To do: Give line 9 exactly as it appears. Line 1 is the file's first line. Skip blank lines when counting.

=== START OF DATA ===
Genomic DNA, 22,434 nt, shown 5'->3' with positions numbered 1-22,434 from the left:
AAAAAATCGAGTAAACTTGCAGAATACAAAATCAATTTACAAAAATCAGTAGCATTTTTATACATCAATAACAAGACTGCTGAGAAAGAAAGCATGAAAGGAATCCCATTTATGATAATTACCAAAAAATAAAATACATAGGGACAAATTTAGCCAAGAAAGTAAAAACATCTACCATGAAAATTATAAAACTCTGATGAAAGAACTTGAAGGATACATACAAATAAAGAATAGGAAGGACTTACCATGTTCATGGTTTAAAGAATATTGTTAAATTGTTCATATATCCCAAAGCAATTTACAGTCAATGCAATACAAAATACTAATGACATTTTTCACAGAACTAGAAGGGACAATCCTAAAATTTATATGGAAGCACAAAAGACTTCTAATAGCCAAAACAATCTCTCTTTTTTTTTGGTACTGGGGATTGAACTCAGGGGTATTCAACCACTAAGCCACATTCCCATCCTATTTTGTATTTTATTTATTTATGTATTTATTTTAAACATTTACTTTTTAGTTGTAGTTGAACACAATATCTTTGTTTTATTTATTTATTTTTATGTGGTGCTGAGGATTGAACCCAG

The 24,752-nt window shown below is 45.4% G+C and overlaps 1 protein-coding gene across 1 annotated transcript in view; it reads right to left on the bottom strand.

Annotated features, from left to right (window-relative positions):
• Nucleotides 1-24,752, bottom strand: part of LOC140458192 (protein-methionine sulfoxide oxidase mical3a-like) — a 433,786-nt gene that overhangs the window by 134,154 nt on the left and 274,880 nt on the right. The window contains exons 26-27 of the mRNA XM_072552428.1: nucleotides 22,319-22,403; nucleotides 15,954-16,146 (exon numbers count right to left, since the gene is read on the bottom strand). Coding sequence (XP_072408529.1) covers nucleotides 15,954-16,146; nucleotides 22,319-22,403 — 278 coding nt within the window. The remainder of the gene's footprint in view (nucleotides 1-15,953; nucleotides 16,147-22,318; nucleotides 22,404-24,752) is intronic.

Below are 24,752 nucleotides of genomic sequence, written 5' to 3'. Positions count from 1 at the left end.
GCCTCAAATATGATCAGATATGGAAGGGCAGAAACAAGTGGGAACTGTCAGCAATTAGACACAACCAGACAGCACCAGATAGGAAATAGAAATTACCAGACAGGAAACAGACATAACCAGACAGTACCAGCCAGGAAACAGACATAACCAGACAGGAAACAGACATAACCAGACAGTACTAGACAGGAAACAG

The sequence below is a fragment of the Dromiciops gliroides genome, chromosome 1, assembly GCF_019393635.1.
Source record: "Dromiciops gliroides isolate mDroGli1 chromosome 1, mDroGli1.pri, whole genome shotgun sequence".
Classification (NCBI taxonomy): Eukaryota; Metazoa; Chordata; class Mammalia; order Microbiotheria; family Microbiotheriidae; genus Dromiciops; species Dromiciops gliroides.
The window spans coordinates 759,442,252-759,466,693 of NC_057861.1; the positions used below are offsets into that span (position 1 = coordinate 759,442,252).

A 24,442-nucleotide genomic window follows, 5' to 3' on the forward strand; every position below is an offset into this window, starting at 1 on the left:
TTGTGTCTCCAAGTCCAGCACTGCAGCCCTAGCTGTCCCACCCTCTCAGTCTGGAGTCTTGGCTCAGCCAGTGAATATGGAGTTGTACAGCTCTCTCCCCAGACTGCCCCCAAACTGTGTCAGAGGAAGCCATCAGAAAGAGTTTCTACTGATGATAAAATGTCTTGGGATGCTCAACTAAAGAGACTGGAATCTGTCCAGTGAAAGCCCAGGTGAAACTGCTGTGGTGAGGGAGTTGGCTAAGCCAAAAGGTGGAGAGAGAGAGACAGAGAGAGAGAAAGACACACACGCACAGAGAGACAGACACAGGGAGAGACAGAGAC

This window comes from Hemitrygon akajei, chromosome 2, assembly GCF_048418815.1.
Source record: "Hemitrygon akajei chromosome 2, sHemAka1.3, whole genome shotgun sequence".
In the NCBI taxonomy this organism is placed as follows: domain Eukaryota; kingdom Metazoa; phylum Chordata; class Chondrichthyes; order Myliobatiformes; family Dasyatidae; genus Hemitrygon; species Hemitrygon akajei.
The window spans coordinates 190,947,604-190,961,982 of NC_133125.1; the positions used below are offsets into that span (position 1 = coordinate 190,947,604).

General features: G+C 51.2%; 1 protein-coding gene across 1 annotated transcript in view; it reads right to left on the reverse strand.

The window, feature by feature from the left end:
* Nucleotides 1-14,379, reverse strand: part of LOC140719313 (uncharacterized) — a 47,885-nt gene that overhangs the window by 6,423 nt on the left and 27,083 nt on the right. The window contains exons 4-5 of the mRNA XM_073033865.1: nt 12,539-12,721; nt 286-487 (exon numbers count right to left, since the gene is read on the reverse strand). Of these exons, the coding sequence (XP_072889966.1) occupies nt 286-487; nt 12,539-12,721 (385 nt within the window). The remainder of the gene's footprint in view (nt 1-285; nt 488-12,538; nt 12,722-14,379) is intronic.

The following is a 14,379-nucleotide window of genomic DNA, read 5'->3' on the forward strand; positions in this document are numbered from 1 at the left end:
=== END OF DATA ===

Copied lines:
Source record: "Dromiciops gliroides isolate mDroGli1 chromosome 1, mDroGli1.pri, whole genome shotgun sequence".